# Inductance

Inductance is a measure of magnetic flux for a given current, and it’s measurement is called the Henry (H). When we talk about inductance in electronics, we are talking about the ability to oppose a change in current flow. The lines of magnetic flux are exactly what produces this opposition. Energy is stored by an inductor in the form of a magnetic field surrounding it. Inductors are made of a conductor, coiled upon itself to produce a set amount of magnetic lines of flux. The opposition to the change in current produces a induced voltage. This can be thought of as a series-opposing voltage source. The amount of induced voltage (emf) depends on the rate of cutting the lines of flux. This is known as Faraday’s Law, and it’s formula is represented by:

**V**ind = d**0**/d**T**

Where:

**V**ind is the induced voltage (emf)

d**0** is the rate of cutting the flux (in webers) and

d**T** is the change in time (seconds)

d is the symbol Delta, which represnts “the change in”

The four important physical elements that affect the amount of inductance are the coil length (number of turns per unit length), the cross sectional area of the coil, the amount of current through the coil, and the type of core material. Inductors can be made with an iron-core, like the ones commonly used for power supplies and audio circuitry, powdered iron-core, ferrite-core, or even just air-core. Each metal (or lack of, in the case of air-core)has a relative permeability and has some effect on the final inductance. iron-core inductors have typical ranges measured in Henry’s, powdered iron-core are usually found measured in milliHenrys (mH) and air-core inductors are usually found in the microHenry (uH) range.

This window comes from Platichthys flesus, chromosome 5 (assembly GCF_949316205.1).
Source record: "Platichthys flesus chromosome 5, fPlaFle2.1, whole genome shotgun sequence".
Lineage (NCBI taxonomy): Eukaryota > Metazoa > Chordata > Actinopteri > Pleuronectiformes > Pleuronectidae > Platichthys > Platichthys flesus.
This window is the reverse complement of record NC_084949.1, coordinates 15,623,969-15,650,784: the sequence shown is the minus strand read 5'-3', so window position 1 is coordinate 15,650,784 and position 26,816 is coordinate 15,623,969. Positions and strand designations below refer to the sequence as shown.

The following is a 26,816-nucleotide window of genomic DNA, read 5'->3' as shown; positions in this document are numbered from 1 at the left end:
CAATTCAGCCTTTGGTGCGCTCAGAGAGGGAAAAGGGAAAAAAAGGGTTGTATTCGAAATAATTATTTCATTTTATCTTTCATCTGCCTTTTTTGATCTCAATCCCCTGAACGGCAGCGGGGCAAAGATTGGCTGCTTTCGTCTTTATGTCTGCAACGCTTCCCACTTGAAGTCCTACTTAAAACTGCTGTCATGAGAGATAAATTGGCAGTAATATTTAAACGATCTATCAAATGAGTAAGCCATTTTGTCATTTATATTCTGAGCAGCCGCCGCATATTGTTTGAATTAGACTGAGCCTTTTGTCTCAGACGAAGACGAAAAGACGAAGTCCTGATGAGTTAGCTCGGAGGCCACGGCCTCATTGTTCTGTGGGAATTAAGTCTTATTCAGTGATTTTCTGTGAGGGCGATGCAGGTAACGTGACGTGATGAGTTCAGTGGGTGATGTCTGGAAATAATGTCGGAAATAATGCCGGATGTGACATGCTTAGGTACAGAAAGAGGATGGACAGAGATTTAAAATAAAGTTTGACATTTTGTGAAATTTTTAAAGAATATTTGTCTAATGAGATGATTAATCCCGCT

The amount of induced voltage, also known as back-emf or counter-emf is related to the amount of inductance, and the rate of current change. This is more commonly known as *self-inductance*. The symbol for inductance is **L**. When we are talking about this oppostion to change, the formula to use is:

**V**l = **L** * d**i** / d**t**

**V**l is our induced voltage in Volts

**L** is our inductance in Henry’s

d**i** is the change in current, in amperes and

d**t** is the change in time, in seconds.

When using inductors in a circuit, you can apply many of the concepts you use with resistances in series and parallel. Total inductance in a series circuit is the sum of all inductances in it:

**L**t = **L**1 + **L**2 + **L**3 … etc.

When finding the total inductance for a parallel circuit, it is also treted exactly the same as a resistance in parallel. you can either use the product over the sum, or the reciprocal method.

**L**t = **L**1 * **L**2 / **L**1 + **L**2

or as with resistances, with more than two inductances in parallel:

1 / **L**t = 1 / **L**1 + 1 / **L**2 + 1 / **L**3 … etc.

These formulas assume of course, that the inductors are *non-coupled*. This brings up the topic of mutual inductance. To quickly define non-coupled inductors, it refers to the magnetic fields (flux lines) of each inductor acting seperately, and not affecting each other.

Mutual Inductance is when you have two coils located near each other, and it causes the magnetic field of one to interact with the field of the other coil. This is how transformers work. This is usually the only place you want mutual inductance. In the case of seies or parallel inductors, any mutual inductance is undesirable.

References:

Foundations of Electronics, by Russell L Meade

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